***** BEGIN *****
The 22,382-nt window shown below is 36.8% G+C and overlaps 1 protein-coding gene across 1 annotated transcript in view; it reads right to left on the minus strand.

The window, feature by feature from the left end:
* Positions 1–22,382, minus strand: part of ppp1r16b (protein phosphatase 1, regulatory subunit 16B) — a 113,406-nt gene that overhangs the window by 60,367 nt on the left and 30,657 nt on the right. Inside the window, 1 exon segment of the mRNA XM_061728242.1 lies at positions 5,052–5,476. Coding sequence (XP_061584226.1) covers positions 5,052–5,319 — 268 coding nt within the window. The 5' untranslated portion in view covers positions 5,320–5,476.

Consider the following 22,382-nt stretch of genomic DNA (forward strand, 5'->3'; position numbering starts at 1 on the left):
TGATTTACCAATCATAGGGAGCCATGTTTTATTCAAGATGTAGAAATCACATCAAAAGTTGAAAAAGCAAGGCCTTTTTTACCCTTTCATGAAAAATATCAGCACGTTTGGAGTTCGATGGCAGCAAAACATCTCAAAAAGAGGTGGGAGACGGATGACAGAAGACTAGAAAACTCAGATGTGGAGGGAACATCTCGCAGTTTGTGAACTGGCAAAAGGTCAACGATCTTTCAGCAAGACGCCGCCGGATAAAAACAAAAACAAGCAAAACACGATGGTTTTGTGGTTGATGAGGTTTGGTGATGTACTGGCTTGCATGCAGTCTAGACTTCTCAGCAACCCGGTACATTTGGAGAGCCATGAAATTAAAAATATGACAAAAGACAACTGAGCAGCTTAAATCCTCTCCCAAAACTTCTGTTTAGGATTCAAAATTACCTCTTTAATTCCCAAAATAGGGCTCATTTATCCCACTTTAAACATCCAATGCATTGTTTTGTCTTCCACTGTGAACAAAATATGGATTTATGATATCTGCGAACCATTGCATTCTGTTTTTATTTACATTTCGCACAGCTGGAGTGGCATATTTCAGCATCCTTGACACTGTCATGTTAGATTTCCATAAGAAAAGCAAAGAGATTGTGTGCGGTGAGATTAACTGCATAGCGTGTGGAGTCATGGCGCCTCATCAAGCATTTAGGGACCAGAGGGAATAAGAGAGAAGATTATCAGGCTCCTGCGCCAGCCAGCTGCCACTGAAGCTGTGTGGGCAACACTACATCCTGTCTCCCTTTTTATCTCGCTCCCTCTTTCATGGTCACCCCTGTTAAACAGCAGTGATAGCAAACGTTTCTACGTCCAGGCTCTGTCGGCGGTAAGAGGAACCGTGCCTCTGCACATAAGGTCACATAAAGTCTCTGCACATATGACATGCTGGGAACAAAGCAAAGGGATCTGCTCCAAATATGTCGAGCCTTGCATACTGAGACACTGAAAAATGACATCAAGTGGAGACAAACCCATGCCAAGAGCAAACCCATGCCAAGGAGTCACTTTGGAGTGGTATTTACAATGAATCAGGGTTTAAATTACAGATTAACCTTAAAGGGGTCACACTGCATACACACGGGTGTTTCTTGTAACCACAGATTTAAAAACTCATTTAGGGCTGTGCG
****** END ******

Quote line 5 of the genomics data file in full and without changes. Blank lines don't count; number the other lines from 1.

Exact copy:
TGATTTACCAATCATAGGGAGCCATGTTTTATTCAAGATGTAGAAATCACATCAAAAGTTGAAAAAGCAAGGCCTTTTTTACCCTTTCATGAAAAATATCAGCACGTTTGGAGTTCGATGGCAGCAAAACATCTCAAAAAGAGGTGGGAGACGGATGACAGAAGACTAGAAAACTCAGATGTGGAGGGAACATCTCGCAGTTTGTGAACTGGCAAAAGGTCAACGATCTTTCAGCAAGACGCCGCCGGATAAAAACAAAAACAAGCAAAACACGATGGTTTTGTGGTTGATGAGGTTTGGTGATGTACTGGCTTGCATGCAGTCTAGACTTCTCAGCAACCCGGTACATTTGGAGAGCCATGAAATTAAAAATATGACAAAAGACAACTGAGCAGCTTAAATCCTCTCCCAAAACTTCTGTTTAGGATTCAAAATTACCTCTTTAATTCCCAAAATAGGGCTCATTTATCCCACTTTAAACATCCAATGCATTGTTTTGTCTTCCACTGTGAACAAAATATGGATTTATGATATCTGCGAACCATTGCATTCTGTTTTTATTTACATTTCGCACAGCTGGAGTGGCATATTTCAGCATCCTTGACACTGTCATGTTAGATTTCCATAAGAAAAGCAAAGAGATTGTGTGCGGTGAGATTAACTGCATAGCGTGTGGAGTCATGGCGCCTCATCAAGCATTTAGGGACCAGAGGGAATAAGAGAGAAGATTATCAGGCTCCTGCGCCAGCCAGCTGCCACTGAAGCTGTGTGGGCAACACTACATCCTGTCTCCCTTTTTATCTCGCTCCCTCTTTCATGGTCACCCCTGTTAAACAGCAGTGATAGCAAACGTTTCTACGTCCAGGCTCTGTCGGCGGTAAGAGGAACCGTGCCTCTGCACATAAGGTCACATAAAGTCTCTGCACATATGACATGCTGGGAACAAAGCAAAGGGATCTGCTCCAAATATGTCGAGCCTTGCATACTGAGACACTGAAAAATGACATCAAGTGGAGACAAACCCATGCCAAGAGCAAACCCATGCCAAGGAGTCACTTTGGAGTGGTATTTACAATGAATCAGGGTTTAAATTACAGATTAACCTTAAAGGGGTCACACTGCATACACACGGGTGTTTCTTGTAACCACAGATTTAAAAACTCATTTAGGGCTGTGCG